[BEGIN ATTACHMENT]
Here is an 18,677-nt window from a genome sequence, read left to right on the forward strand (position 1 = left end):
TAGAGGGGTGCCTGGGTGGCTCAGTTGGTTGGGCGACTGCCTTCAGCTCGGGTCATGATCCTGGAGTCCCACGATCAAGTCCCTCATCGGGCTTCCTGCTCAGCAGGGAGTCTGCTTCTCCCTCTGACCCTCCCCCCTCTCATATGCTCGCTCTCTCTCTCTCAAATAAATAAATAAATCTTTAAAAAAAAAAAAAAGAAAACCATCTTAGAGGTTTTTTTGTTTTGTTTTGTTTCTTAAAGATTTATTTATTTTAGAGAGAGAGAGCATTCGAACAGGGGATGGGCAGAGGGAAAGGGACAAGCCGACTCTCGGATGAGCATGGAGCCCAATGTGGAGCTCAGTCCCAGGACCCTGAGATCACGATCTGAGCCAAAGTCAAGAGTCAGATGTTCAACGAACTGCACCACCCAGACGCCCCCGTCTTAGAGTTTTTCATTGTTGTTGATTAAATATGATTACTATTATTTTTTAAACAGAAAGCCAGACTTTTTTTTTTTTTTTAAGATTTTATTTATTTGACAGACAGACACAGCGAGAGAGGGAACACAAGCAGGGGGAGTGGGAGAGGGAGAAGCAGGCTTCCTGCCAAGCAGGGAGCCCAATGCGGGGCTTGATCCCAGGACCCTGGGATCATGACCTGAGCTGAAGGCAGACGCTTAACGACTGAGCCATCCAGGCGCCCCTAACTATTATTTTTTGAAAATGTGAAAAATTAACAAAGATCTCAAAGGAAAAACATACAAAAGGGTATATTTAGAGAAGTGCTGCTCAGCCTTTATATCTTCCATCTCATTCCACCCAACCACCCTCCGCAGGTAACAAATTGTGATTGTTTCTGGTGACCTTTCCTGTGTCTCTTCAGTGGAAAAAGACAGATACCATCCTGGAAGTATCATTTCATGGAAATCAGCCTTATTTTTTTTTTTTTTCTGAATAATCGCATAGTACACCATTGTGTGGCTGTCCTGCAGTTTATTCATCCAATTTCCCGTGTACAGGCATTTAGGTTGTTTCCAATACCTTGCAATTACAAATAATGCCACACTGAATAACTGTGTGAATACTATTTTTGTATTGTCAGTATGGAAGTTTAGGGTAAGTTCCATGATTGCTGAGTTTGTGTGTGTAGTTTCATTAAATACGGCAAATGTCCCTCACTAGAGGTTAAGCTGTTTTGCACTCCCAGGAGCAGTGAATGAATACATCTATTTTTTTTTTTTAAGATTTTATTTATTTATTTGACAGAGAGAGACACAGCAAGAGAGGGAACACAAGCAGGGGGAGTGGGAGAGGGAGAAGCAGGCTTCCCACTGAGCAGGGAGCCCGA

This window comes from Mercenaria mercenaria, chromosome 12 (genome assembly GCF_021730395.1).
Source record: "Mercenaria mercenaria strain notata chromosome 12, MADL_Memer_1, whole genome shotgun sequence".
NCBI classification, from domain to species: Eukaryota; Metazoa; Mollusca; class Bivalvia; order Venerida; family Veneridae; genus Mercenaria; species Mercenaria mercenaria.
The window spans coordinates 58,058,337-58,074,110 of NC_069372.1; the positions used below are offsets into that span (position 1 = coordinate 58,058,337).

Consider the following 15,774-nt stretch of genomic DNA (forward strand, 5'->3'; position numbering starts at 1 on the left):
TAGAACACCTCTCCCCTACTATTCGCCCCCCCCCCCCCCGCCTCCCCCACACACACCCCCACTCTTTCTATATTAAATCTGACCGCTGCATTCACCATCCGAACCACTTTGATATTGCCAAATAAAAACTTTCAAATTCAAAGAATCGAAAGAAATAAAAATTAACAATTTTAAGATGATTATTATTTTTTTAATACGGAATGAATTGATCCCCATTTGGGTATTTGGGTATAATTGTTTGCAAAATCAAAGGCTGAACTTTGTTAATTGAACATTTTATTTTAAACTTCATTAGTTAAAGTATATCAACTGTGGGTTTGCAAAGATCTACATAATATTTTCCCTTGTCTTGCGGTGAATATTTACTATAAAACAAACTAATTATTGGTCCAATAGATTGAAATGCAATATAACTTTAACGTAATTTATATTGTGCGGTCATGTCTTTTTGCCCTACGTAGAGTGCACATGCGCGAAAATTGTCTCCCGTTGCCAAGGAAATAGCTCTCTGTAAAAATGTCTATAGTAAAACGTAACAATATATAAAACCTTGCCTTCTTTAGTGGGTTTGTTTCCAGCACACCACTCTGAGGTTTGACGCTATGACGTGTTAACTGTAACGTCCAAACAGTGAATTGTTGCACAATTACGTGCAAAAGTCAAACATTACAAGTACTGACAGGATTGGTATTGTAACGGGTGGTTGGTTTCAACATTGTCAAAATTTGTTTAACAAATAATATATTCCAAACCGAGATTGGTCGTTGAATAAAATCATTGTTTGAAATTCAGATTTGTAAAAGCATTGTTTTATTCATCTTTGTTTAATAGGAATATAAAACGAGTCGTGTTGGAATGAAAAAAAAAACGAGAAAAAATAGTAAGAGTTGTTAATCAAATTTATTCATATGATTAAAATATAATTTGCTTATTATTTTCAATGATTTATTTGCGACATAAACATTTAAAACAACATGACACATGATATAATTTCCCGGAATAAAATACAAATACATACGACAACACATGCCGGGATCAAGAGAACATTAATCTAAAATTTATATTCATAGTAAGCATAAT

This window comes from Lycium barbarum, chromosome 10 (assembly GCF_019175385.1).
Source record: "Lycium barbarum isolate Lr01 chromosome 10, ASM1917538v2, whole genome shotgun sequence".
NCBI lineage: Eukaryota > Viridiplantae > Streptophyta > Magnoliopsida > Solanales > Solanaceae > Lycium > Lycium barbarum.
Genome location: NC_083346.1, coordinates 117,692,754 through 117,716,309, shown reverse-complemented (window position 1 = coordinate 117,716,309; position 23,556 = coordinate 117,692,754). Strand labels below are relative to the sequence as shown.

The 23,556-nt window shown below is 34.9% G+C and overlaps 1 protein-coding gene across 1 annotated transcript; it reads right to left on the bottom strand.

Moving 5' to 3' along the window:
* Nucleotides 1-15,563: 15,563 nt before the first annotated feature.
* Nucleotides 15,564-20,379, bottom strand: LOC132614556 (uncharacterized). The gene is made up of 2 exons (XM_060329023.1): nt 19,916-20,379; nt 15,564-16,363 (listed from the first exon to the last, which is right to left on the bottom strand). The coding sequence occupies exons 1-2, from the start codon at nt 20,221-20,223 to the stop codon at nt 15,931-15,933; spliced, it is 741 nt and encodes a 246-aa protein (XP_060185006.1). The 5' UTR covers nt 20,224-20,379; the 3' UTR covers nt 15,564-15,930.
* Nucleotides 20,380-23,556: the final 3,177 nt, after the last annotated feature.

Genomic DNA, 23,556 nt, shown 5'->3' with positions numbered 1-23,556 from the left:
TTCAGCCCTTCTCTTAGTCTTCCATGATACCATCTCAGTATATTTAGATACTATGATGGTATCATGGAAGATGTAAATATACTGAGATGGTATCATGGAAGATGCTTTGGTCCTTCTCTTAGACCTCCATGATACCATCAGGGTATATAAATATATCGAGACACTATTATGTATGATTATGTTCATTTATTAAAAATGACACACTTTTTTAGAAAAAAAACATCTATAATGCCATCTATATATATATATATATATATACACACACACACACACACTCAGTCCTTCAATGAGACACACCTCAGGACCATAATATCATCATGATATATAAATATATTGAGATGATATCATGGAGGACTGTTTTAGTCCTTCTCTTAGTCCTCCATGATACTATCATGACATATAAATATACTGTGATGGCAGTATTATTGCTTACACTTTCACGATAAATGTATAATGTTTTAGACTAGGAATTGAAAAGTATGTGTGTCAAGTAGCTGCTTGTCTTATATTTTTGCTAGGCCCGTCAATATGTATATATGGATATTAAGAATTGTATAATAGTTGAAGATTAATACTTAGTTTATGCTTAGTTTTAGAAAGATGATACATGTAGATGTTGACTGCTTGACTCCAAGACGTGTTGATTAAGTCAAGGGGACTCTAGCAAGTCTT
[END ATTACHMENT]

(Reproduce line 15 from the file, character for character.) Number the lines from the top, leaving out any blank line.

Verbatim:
* Nucleotides 1-15,563: 15,563 nt before the first annotated feature.